Tag Archives: stony coral

First Day at my Atoll (Day 2)

As neat as the Belize City Airport and the Tropical Education Center were, today is when the real fun stuff started. We woke up at the crack of dawn to meet our boat in Belize City and were on our way by 8. The boat trip was idyllic because the skies were completely clear and the ride was very smooth. The water was a mosaic of different shades of blue, and we could see Mayan Mountains on the horizon. In terms of wildlife, we first saw flying fish and a green turtle. The green turtle sighting was especially special, and he was huge!

The scenery of the boat ride out to Glover’s.

Actually being at Glover’s Reef is pretty wild because I’ve been wanting to come here for so long. Actually diving here is equally wild because it’s the first time I’ve been on a reef with any grain of legitimate knowledge whatsoever with regards to reef life.

After touring the island, eating, and getting settled in the cabins, we did a little “scavenger hunt” on a patch reef to make sure everyone was comfortable in the water. That was quite refreshing after 22 hours of feeling sticky. I saw a lot of stony corals, gorgonians, vase sponges, seagrass, and herbivorous fish all over the patch. Some of the highlights of things that I saw were an Angelfish, a Barracuda, a Manta Ray, and a Feather Duster Polychaete.

A massive coral, with a feather duster worm on it’s surface.

While all these things were quite neat, they could not compare with the Green Algae that I saw!! (I am obligated to be excited about green algae for the duration of this trip but they actually are kind of exciting). Since they were in the sand, rather than on the reef itself, I could get really close to the algae to examine them without worrying about kicking and harming any organisms.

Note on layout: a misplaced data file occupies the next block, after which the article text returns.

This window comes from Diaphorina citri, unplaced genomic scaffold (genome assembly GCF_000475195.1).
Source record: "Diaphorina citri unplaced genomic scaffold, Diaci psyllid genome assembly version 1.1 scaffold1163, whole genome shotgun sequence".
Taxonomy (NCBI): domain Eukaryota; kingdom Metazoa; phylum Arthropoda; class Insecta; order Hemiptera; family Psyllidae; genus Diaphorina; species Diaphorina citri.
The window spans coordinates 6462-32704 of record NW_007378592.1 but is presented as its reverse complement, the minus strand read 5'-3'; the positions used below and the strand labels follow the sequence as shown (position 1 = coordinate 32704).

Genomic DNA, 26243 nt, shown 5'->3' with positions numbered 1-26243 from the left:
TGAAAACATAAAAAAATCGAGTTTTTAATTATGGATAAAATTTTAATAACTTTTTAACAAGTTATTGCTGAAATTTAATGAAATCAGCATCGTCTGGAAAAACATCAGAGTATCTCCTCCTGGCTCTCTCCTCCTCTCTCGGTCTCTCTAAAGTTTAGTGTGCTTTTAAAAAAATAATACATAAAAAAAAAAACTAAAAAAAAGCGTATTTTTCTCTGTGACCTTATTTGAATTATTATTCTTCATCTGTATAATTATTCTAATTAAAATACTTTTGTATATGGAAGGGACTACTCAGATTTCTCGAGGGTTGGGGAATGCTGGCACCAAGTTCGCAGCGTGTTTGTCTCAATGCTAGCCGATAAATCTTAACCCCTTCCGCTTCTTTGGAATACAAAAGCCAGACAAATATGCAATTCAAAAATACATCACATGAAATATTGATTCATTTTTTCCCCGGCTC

I saw a few species that I know were types of Penicillus. I immediately recognized some Rhipocephalus phoenix when I swam up to it because it really did look like a pinecone! I think I also saw some Penicillus pyriformis. Then I saw an Udotea algae that I think was Udotea flabellum, but it didn’t quite match what I was expecting for either of the Udotea species I had on my card.

Udotea flabellum in the foreground, and Penicullus pyriformis in the background.

Later on, I saw some Halimeda that I guessed may have been Halimeda discoidea. I know for sure that it was Halimeda because I found calcium carbonate Halimeda chips around it.

Halimeda algae. If you look closely in the sand, you can see some Halimeda chips as well.

After the snorkeling, Adrienne took us back to a big heap of coral skeletons on the other side of the island. Apparently it’s super rare for there to be so many skeletons so well preserved and so easily accessible, so that was neat. I don’t think I’ve seen anyone as excited in a graveyard before as Adrienne was.  It was a good way to practice identifying stony corals and to clarify the differences between species with similar morphologies by comparing them side by side.

Two of the coral skeletons we saw in the skeleton pile. I think the right one is Pseudodiploria labarinthaformis.

In the evening, Jordan lectured us on the Stony Coral taxon group which bettered our familiarity a bit more. Mikey lectured on Echinoderms which was a lot of new information. I didn’t see any Echinoderms today, but now that I know what to look for I think I’ll be able to spot some tomorrow.